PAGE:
- Monday, 19 February 2018 MoU between MKU Kigali and RwandaAir
- Friday, 16 February 2018 MKU engineering alumnus among 10 winners in global innovation contest
- Friday, 16 February 2018 MKU Foundation’s Equip Africa College a game changer
- Friday, 16 February 2018 School of Education in elaborate growth plans
- Friday, 16 February 2018 MKU researchers working to help bring down malaria
- Thursday, 15 February 2018 Govt. report shows MKU law students excel in Bar exams
- Tuesday, 13 February 2018 Talks on for tripartite collaboration with NTU and Makerere University
- Tuesday, 13 February 2018 MKU is fine-tuning and enriching the DIBL module
- Tuesday, 13 February 2018 University established provident fund for all staff
MKU is fine-tuning and enriching the DIBL module
Students are finding blended learning at Mount Kenya University (MKU) an increasingly exciting and enriching experience.
The university’s Directorate of Distance and Institution Based Learning (DIBL) is helping them sharpen their computer literacy skills, and is as well granting them greater access to the online portal.
The technical support staff helps students navigate the platform. DIBL Director, Prof Pamela Ochieng, confirmed last year that the university had embarked on increasing access to the student portal, targeting 100 percent by December 2017 from 75 percent.
Since September 2017, the directorate has been implementing procedures and schedules on the training of staff and students on the use of the digital platform.
“My vision as the director is to improve the quality of education offered, possibly through benchmarking and collaboration, both locally and internally,”
Prof Ochieng said. The university created the DIBL Directorate in October 2016 to offer blended learning and distance education programmes. It serves students who are separated from their lecturers by time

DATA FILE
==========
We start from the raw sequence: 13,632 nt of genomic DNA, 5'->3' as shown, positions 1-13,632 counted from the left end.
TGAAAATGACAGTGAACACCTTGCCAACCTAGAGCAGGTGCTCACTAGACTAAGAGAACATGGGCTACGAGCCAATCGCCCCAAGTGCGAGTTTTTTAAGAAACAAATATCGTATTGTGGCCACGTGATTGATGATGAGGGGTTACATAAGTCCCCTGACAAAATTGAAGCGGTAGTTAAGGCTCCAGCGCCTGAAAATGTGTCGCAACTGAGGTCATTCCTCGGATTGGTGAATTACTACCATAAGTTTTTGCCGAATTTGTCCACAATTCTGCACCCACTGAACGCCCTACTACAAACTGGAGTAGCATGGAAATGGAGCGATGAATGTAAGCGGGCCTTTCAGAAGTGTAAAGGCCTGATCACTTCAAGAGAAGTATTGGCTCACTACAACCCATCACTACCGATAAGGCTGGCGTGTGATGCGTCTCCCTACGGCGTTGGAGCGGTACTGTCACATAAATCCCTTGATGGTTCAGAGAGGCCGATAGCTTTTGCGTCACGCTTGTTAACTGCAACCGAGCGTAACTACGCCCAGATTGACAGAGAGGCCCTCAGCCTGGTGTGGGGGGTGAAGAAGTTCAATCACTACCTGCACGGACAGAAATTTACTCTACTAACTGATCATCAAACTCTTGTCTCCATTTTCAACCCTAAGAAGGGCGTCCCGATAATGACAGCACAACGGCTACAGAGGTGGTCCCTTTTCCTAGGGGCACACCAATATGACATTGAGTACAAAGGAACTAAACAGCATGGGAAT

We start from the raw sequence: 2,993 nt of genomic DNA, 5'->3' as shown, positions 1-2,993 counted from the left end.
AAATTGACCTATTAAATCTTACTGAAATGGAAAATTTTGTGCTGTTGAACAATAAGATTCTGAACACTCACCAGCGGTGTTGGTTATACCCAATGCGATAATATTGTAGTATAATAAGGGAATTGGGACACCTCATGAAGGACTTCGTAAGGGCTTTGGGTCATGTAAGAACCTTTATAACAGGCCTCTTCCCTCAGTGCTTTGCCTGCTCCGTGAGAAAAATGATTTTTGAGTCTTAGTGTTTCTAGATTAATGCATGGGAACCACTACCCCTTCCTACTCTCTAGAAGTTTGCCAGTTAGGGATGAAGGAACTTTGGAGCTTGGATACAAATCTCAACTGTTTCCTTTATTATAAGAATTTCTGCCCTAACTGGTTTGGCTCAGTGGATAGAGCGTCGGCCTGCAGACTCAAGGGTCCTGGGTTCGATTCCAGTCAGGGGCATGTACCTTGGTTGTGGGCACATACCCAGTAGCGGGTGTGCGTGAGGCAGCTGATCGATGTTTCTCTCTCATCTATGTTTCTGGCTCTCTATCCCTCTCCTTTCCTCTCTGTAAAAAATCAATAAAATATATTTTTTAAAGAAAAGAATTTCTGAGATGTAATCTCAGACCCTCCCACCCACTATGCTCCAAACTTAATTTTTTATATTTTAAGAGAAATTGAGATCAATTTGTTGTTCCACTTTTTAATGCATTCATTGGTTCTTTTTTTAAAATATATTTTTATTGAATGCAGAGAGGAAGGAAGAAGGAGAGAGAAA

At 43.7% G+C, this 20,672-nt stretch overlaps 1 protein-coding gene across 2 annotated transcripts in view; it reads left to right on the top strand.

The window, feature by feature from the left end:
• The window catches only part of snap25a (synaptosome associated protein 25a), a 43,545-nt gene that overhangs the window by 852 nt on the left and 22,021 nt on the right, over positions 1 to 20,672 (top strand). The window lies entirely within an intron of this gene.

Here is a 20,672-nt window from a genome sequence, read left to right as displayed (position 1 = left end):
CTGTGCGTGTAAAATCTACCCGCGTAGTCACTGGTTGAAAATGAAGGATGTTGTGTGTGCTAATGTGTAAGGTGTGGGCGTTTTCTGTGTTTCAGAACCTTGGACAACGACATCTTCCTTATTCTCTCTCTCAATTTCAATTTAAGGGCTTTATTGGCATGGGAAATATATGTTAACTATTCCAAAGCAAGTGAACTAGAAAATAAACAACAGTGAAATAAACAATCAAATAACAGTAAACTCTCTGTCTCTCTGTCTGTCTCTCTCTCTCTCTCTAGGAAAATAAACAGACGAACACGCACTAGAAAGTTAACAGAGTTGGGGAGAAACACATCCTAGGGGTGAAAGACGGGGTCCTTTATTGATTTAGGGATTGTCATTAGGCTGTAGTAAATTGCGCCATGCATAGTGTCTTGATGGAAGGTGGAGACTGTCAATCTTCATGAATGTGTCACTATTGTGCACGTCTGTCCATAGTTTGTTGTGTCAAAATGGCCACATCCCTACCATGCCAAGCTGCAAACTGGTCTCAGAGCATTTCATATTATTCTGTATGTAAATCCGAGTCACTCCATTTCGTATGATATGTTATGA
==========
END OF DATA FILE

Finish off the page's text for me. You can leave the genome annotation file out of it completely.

The university ensures that the distance learning provision is of equal quality to classroom study in terms of teaching methods and scholarly rigour. This is in accordance with conventional provision to ensure satisfactory delivery of programmes and provision of support and assessment of students.
MKU has put in place the necessary administrative, technical and ICT infrastructure to support digital and distance learning.
The delivery modes include traditional distance education by correspondence courses, online provision and interactive CD ROMs, e-learning and blended learning to open learning centres, and face-to-face sessions.
A significant element of flexibility, selfstudy and learning support is an integral part of this mode of delivery, which relies on a mix of multimedia technologies, such as e-learning, video conferencing, internet and print.
E-learning technology creates web-based learning and virtual classrooms. Audio technologies entail the use of pre-recorded lectures and video conferencing. These technologies enhance interactive learning.
Prof Ochieng notes that the DIBL has generally improved the teacher training programme in Kenya and globally. The programme includes teaching practice, which is carried out during the students’ final session. The students are assessed by both the internal and the external examiners.